This bit of Pathe newsreel, taken in 1946, includes shots of many LT types including STLs. I was surprised that so many horse drawn vehicles were still extant and also by the number of private vehicles on the road in addition to London taxis in a time of petrol rationing. Some of the pedestrian behaviour is decidedly death dicing. www.youtube.com/watch? 

Roger Cox


30/04/20 – 06:03

A wonderful piece of film there Roger with a fascinating array of buses but strangely, given the date of 1946, I spotted only one utility, GYE 51. Were utilities kept off central London routes to any extent?

Chris Barker


02/05/20 – 06:36

A real cornucopia of LTs (one open staircase, with half its windows still boarded up), STs, pre-war STDs, STLs all still with their white discs on the back, and, surprise, surprise, the lone surviving TF9, on a ‘SEEING LONDON TOUR’ and still in its pre-war livery.T wo ex-army lorries, one a 3 ton Bedford OY model, which I recall as being ubiquitous post-war.
Very pleasurable to watch – thanks Roger.

Chris Hebbron


03/05/20 – 06:21

Well spotted, Chris B. As Chris H can confirm, GYE 51 was Brush highbridge H30/26R bodied Daimler CWA6 D62, allocated to Merton garage. Pretty certainly it is seen here on route 88, Acton Green – Clapham Common – Mitcham which did run through central London via Marble Arch and Parliament Square. That route is reputed to have given rise in Victorian times to the term, "The Man on the Clapham Omnibus". The Daimlers were based at Merton and Sutton garages, apart from a brief period when a few were painted green and allocated to Romford for the reintroduced Green Line routes from Aldgate. The wartime London Bristol K types, the K5Gs were later converted with AEC engines to conform with the later K6A batch, were all allocated to Hanwell. The Guy Arabs operated mainly in eastern and northern sides of London, but Victoria garage had an allocation along with its Leyland TD7 unfrozen utilty bodied buses. The heavy 5LW powered Guys, with their ‘back to front’ crash gearboxes and rather ponderous clutches were not popular with London drivers, but the TD7s were truly detested at Victoria owing to their high gearing and the heavy engine flywheel designed to damp out rock from the flexible engine mountings. This resulted in a requirement to wait excessively for the revs to die for upward gear changes, and keeping time with the type was nigh impossible. In practice, those TD7 mountings were unreliably weak, and many other operators bolted them up solid. The whole exercise was a bit pointless anyway since the rigid mountings of the TD5 were entirely adequate for the smooth running 8.6 litre Leyland engine. Those TD7s were the first wartime buses to be sold off by London Transport, when they all went for scrap. The appearance of private hire TF9 in the film is remarkable as, by 1946, it was unique, its fellows having been destroyed in October 1940 by enemy action. The prototype TF1 did survive the war but was sold off early in 1946. The Green Line TF fleet was withdrawn and sold by 1953.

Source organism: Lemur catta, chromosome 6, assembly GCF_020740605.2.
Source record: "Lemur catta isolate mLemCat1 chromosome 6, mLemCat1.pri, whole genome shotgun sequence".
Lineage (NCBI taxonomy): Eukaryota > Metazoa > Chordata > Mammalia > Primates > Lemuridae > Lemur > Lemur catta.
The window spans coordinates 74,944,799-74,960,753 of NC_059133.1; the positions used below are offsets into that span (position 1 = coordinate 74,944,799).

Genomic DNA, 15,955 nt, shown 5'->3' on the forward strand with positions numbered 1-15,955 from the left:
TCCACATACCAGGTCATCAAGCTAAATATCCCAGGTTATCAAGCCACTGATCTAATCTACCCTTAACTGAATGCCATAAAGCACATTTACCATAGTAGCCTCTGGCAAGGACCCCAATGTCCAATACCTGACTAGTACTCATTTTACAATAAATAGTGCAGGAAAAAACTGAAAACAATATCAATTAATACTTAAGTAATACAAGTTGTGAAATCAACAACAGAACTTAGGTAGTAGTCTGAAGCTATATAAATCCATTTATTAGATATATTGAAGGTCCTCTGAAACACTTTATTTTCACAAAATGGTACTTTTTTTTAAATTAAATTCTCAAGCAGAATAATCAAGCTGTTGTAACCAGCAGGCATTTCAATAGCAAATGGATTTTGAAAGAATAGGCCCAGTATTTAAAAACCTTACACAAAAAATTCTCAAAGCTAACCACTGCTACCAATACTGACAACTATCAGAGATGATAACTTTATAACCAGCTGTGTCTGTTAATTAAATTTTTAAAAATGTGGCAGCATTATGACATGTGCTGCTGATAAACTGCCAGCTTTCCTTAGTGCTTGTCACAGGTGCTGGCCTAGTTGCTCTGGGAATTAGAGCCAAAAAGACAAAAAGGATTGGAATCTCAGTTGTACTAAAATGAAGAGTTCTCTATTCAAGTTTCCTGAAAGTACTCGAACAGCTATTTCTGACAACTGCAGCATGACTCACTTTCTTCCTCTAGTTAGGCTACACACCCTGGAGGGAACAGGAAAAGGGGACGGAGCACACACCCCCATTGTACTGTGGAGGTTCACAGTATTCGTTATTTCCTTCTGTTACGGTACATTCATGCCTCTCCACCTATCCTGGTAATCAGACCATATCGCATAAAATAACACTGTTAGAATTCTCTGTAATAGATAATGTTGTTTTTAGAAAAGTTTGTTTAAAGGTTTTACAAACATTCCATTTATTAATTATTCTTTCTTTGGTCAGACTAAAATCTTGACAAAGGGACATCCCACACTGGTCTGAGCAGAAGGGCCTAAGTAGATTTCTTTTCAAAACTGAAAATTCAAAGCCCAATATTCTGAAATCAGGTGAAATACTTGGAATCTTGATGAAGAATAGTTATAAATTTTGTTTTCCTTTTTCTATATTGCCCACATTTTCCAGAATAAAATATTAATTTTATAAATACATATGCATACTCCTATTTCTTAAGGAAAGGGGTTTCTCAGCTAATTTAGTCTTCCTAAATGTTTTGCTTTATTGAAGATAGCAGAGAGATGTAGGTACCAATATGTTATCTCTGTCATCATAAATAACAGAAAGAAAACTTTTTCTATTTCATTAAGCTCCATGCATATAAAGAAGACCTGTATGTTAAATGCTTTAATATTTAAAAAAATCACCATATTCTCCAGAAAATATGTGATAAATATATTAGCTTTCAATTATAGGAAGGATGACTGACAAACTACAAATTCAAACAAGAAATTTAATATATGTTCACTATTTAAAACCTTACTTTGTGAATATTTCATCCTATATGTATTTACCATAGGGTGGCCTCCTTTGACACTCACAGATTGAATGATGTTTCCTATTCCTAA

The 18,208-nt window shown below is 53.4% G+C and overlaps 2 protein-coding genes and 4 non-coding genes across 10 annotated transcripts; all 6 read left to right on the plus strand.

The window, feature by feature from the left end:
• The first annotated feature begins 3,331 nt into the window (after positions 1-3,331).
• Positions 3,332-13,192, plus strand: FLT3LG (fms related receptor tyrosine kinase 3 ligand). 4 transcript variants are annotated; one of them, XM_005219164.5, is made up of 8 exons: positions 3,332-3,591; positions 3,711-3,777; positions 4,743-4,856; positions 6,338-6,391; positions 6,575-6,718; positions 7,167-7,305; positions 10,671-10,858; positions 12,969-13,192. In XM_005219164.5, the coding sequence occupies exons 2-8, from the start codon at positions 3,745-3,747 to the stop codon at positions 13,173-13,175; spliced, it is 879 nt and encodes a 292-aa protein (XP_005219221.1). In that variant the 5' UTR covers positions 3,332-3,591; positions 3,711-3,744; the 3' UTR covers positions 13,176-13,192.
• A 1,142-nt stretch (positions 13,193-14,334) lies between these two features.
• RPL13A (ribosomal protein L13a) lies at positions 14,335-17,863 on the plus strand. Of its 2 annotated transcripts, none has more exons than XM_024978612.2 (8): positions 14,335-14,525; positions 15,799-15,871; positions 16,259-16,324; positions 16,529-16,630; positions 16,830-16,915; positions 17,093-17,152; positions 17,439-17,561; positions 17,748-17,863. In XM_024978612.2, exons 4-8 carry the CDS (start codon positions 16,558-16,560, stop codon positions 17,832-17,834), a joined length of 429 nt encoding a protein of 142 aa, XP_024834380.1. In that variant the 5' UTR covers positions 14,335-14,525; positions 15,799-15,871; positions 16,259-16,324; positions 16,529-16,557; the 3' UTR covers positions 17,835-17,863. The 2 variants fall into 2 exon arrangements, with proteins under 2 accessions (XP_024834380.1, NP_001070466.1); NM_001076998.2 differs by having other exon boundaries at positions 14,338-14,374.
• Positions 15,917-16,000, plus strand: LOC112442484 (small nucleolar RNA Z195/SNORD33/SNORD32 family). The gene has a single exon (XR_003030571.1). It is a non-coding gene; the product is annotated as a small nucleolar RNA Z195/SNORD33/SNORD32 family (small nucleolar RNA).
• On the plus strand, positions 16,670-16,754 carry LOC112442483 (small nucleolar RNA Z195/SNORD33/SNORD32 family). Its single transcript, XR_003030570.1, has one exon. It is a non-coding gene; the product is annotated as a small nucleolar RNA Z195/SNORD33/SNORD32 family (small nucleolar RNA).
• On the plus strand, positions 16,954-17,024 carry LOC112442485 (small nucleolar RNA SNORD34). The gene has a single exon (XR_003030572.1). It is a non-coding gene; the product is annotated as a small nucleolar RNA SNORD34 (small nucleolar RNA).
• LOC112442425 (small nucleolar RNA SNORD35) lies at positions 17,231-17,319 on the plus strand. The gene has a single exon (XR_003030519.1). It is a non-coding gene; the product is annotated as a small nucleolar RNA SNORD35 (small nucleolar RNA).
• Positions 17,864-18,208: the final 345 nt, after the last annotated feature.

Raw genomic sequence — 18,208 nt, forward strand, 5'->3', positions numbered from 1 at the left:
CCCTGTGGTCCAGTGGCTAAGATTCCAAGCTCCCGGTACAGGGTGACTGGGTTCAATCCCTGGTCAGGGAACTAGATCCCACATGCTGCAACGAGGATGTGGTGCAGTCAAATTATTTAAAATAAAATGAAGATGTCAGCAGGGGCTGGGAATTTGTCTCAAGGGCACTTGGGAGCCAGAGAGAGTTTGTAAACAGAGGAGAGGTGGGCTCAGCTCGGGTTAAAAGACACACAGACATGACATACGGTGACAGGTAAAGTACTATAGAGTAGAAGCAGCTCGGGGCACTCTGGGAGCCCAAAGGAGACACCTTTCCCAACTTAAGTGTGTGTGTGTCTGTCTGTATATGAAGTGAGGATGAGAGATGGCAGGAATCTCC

Roger Cox


03/05/20 – 06:22

Chris Barker – During my working time in London from 1951 to 1956, I worked in Shaftesbury Avenue and would often walk around the whole West End, especially Regent Street, Piccadilly Circus, Haymarket, Trafalgar Square and although I never saw any Utility G’s (Guys), there were their cousins, the utility D’s (Daimlers) who went up these roads. They worked the 88 route, which went from Clapham Common (Old Town) to Shepherds Bush. These D’s worked out of Merton Garage. Other routes they operated on were the 77/77A, all going through Westminster, terminating at Kings Cross, plus the 137 going through Knightsbridge and Oxford Circus. I seem to recall that most of the G’s were garaged in East London, but I never recall seeing any around Holborn or the City. Others will probably help on that score. The following link maybe of interest London Transport – Daimler CWA6 – GXV 785 – D 54

Chris Hebbron


04/05/20 – 05:49

One wonders why the unfrozen STD TD7s were ever allocated to Central London. They’d have been more suited to Country Area, or at least to less challenging Central Area routes.

Chris Hebbron